The guest speaker took us through the roles each child assumes in the family, according to their birth order. "Ordinal positioning," he called it.
He described the oldest child by comparing them to the first waffle.
When you make waffles, the first one is often "experimental" as you determine that the waffle iron is exactly the right temperature and you've poured exactly the right amount of batter into it; that you have opened the cover in exactly the right time for the waffle to be completely done without over or under-cooking.
Then your confidence builds with each waffle that follows, the speaker continued. He suggested, tongue-in-cheek, that perhaps we should just discard that first waffle.
I am the oldest of six children. That first waffle.
|The first waffle.|
Far from perfect.
Because that is what you expect with your first child: perfection.
After all, they are a reflection on you.
And then comes Child #2. You relax a bit. The first child seems to be doing okay. And with Child #3, you relax even more, as the first two have done nicely. You loosen your grip. Things just come naturally. All is well.
Besides, you don't have time to focus all of your energy on one child, as you did before.
But much continues to be expected from that first child.
The waffles that follow come so much easier, but that first waffle is still a bit too crisp around the edges, a bit undone in the center. You keep pushing to make it better and better, more and more perfect.
That is the plight of the first child. I should know. I lived it. Much was expected. I was the example for my four sisters and brother. They were watching me. Comparing everything to me.
But oh, the joys the first child experiences! I got those, too.
|Me with Mom and Dad|
The first high school graduation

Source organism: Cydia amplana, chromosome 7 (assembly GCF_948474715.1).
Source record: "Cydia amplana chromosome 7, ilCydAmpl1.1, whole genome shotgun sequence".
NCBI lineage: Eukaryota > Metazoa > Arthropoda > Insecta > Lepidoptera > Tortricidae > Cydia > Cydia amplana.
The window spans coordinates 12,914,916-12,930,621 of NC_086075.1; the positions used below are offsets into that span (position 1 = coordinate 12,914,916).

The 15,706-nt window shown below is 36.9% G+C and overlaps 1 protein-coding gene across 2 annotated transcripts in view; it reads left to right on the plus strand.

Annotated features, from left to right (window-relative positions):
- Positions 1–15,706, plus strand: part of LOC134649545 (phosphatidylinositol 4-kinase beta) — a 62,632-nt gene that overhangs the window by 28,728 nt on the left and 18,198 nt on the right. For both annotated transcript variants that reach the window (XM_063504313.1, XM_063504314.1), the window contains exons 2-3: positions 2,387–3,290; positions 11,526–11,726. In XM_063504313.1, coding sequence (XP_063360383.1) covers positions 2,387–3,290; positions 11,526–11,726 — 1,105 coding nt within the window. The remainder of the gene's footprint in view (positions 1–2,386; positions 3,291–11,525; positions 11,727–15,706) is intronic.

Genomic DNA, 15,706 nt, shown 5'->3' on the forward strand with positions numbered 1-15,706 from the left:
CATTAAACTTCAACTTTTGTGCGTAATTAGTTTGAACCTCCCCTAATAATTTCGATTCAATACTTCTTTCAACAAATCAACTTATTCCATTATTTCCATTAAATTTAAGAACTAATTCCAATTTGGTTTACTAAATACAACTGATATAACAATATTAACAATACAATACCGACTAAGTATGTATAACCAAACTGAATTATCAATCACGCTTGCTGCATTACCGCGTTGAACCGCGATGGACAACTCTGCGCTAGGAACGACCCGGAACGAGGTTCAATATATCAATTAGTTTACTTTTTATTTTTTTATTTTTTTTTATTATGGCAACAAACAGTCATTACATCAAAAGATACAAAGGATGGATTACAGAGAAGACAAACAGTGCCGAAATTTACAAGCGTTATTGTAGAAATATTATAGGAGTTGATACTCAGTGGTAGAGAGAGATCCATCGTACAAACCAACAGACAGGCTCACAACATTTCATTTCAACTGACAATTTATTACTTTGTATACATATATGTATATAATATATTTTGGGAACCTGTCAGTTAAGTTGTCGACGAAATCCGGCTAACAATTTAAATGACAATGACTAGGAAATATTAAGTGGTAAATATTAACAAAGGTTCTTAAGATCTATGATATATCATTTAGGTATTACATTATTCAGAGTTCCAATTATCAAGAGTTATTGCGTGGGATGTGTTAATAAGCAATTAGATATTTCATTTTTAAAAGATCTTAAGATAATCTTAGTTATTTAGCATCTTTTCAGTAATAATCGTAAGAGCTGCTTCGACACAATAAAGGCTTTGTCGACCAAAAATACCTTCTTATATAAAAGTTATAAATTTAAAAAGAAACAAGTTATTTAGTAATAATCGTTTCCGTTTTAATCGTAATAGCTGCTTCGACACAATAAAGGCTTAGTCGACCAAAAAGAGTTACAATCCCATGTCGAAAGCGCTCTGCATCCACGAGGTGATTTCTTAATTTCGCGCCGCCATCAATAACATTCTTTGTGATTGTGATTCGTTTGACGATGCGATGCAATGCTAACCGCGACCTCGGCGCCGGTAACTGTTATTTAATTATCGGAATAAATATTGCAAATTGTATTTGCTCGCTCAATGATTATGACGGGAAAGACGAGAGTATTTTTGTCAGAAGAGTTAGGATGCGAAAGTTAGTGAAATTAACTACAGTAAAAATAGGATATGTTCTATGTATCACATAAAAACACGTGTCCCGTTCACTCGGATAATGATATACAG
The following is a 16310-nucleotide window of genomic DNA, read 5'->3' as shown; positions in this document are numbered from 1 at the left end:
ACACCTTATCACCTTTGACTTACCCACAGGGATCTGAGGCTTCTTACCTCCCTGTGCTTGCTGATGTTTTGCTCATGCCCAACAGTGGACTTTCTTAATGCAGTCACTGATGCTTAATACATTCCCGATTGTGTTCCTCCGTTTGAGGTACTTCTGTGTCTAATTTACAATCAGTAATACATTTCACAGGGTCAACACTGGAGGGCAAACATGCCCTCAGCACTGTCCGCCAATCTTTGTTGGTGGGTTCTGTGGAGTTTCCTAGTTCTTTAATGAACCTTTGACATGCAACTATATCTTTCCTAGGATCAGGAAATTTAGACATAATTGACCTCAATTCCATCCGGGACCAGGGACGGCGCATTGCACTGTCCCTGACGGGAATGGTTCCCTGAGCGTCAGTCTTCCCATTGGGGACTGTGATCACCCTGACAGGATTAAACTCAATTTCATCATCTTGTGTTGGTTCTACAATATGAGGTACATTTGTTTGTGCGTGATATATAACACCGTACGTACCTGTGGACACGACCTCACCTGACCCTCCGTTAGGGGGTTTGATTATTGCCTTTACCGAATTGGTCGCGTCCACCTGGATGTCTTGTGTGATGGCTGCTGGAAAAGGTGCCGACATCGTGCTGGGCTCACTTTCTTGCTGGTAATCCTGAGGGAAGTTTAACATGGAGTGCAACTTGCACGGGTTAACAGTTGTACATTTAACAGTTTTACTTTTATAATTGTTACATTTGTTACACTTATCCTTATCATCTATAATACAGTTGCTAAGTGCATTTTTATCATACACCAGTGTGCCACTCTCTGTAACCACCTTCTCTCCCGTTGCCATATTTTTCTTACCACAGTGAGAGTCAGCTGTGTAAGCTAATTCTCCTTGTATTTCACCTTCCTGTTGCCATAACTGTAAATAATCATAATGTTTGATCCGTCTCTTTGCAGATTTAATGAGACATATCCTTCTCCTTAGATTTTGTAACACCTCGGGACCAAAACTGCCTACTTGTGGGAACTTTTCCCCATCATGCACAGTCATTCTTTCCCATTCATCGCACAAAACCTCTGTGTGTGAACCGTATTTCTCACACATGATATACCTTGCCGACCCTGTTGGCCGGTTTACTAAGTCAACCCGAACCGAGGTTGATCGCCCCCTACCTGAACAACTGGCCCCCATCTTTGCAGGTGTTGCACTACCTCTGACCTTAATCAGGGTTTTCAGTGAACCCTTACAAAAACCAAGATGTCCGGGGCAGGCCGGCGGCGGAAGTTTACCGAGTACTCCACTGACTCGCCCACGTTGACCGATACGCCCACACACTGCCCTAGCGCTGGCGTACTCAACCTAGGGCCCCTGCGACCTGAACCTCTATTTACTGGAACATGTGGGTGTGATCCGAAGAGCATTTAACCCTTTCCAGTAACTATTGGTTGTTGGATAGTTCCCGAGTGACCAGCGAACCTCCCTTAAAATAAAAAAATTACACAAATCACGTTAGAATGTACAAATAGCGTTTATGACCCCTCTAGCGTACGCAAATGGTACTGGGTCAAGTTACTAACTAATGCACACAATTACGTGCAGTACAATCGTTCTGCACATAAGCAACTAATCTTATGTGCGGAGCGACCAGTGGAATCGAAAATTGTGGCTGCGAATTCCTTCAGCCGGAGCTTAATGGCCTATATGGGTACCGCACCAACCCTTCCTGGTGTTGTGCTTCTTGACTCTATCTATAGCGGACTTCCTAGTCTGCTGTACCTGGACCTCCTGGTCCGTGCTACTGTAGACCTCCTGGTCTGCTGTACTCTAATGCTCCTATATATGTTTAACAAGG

It is a privilege to be the first-born, despite having to suffer through the anxieties and over-protectiveness of your doting parents.
And yes, there is responsibility.
When my father died nine years ago, I was an emotional wreck. I helped my mother carry out funeral plans, but I was not the one looked to by others for strength, because Mom was there.
I cried through the entire service, and though I had written a eulogy, I could barely deliver it. My sister, Christine, had to come forward to help me read it.
I didn't understand how my mother could be so calmly singing "What A Friend We Have in Jesus," listening to the minister so intently, greeting people with sincere gratitude for coming, graciously accepting my father's flag at the cemetery.
But when my mother passed last month, I was a tower of strength. I was able to make decisions, carry out funeral arrangements, notify friends and relatives, sing robustly throughout the service, confidently deliver the eulogy without written notes, direct others through the burial and the luncheon that followed.
All without a tear. I felt like a cement block.
Why? Because I am the oldest and it was expected. Training since the day I was born to take over, and I was prepared.
It was a privilege that I felt deep inside my heart. My sisters and brother looked to me, as the oldest. The first-born. A place of honor. I was ready.
When we knew we were losing our mother at the hospital, and were gathered together as a family, my sister, Edie, turned to me and said softly, "Carol, will you be our Mom, now?"
No request has ever been made of me that has touched me so deeply.
The only feeling that tops it is the overwhelming awe I felt with the birth of my own first-born. I hope I have prepared her well without expecting perfection, knowing I probably did just that.
The retreat speaker all those years ago may have been thought-provoking.
But I will never discard a first waffle.